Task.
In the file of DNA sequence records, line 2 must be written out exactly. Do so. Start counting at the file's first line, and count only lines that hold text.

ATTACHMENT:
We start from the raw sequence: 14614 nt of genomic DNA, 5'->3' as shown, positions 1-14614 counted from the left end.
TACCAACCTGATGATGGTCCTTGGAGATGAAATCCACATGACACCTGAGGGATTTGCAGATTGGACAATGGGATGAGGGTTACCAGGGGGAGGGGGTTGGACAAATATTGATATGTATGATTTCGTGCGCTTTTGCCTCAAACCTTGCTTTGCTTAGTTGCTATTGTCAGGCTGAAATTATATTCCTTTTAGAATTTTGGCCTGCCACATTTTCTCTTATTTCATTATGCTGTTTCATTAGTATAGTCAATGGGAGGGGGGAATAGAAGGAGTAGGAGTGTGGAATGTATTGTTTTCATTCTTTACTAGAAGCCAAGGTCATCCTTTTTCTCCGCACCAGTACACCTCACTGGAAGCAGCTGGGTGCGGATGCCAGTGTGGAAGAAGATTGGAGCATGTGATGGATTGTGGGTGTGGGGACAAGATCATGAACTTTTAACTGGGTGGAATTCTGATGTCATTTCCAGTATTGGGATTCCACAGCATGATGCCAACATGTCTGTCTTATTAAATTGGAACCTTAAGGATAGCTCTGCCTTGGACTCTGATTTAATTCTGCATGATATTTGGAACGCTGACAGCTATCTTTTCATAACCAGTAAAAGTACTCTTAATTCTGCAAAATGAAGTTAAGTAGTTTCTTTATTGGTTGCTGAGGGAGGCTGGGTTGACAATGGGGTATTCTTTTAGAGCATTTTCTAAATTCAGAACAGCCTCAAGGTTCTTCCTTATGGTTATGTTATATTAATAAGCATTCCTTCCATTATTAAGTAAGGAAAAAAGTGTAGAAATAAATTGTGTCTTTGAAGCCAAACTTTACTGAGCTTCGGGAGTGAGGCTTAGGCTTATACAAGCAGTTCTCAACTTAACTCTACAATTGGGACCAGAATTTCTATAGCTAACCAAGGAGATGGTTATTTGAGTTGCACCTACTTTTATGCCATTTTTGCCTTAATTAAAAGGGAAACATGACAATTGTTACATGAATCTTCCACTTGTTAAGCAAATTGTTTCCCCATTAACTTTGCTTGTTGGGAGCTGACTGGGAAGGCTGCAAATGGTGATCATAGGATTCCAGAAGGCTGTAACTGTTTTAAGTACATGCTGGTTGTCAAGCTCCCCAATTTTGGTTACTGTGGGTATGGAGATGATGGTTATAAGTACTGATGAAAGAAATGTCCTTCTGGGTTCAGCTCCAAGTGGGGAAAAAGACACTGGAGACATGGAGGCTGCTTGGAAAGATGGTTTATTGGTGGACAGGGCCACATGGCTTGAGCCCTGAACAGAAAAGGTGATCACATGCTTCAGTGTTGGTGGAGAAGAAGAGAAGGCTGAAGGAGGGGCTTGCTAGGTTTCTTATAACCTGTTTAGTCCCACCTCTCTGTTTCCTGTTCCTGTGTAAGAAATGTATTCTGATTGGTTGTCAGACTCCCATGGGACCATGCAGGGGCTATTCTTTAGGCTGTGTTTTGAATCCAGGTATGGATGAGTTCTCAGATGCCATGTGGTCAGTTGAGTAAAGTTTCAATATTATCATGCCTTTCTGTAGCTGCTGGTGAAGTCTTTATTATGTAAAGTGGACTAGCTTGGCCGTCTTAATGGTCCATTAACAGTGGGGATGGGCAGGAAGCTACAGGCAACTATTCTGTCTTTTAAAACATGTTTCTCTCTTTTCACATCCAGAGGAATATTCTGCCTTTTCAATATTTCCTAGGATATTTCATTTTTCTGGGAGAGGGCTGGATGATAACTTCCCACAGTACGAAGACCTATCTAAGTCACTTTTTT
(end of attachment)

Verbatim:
TACCAACCTGATGATGGTCCTTGGAGATGAAATCCACATGACACCTGAGGGATTTGCAGATTGGACAATGGGATGAGGGTTACCAGGGGGAGGGGGTTGGACAAATATTGATATGTATGATTTCGTGCGCTTTTGCCTCAAACCTTGCTTTGCTTAGTTGCTATTGTCAGGCTGAAATTATATTCCTTTTAGAATTTTGGCCTGCCACATTTTCTCTTATTTCATTATGCTGTTTCATTAGTATAGTCAATGGGAGGGGGGAATAGAAGGAGTAGGAGTGTGGAATGTATTGTTTTCATTCTTTACTAGAAGCCAAGGTCATCCTTTTTCTCCGCACCAGTACACCTCACTGGAAGCAGCTGGGTGCGGATGCCAGTGTGGAAGAAGATTGGAGCATGTGATGGATTGTGGGTGTGGGGACAAGATCATGAACTTTTAACTGGGTGGAATTCTGATGTCATTTCCAGTATTGGGATTCCACAGCATGATGCCAACATGTCTGTCTTATTAAATTGGAACCTTAAGGATAGCTCTGCCTTGGACTCTGATTTAATTCTGCATGATATTTGGAACGCTGACAGCTATCTTTTCATAACCAGTAAAAGTACTCTTAATTCTGCAAAATGAAGTTAAGTAGTTTCTTTATTGGTTGCTGAGGGAGGCTGGGTTGACAATGGGGTATTCTTTTAGAGCATTTTCTAAATTCAGAACAGCCTCAAGGTTCTTCCTTATGGTTATGTTATATTAATAAGCATTCCTTCCATTATTAAGTAAGGAAAAAAGTGTAGAAATAAATTGTGTCTTTGAAGCCAAACTTTACTGAGCTTCGGGAGTGAGGCTTAGGCTTATACAAGCAGTTCTCAACTTAACTCTACAATTGGGACCAGAATTTCTATAGCTAACCAAGGAGATGGTTATTTGAGTTGCACCTACTTTTATGCCATTTTTGCCTTAATTAAAAGGGAAACATGACAATTGTTACATGAATCTTCCACTTGTTAAGCAAATTGTTTCCCCATTAACTTTGCTTGTTGGGAGCTGACTGGGAAGGCTGCAAATGGTGATCATAGGATTCCAGAAGGCTGTAACTGTTTTAAGTACATGCTGGTTGTCAAGCTCCCCAATTTTGGTTACTGTGGGTATGGAGATGATGGTTATAAGTACTGATGAAAGAAATGTCCTTCTGGGTTCAGCTCCAAGTGGGGAAAAAGACACTGGAGACATGGAGGCTGCTTGGAAAGATGGTTTATTGGTGGACAGGGCCACATGGCTTGAGCCCTGAACAGAAAAGGTGATCACATGCTTCAGTGTTGGTGGAGAAGAAGAGAAGGCTGAAGGAGGGGCTTGCTAGGTTTCTTATAACCTGTTTAGTCCCACCTCTCTGTTTCCTGTTCCTGTGTAAGAAATGTATTCTGATTGGTTGTCAGACTCCCATGGGACCATGCAGGGGCTATTCTTTAGGCTGTGTTTTGAATCCAGGTATGGATGAGTTCTCAGATGCCATGTGGTCAGTTGAGTAAAGTTTCAATATTATCATGCCTTTCTGTAGCTGCTGGTGAAGTCTTTATTATGTAAAGTGGACTAGCTTGGCCGTCTTAATGGTCCATTAACAGTGGGGATGGGCAGGAAGCTACAGGCAACTATTCTGTCTTTTAAAACATGTTTCTCTCTTTTCACATCCAGAGGAATATTCTGCCTTTTCAATATTTCCTAGGATATTTCATTTTTCTGGGAGAGGGCTGGATGATAACTTCCCACAGTACGAAGACCTATCTAAGTCACTTTTTT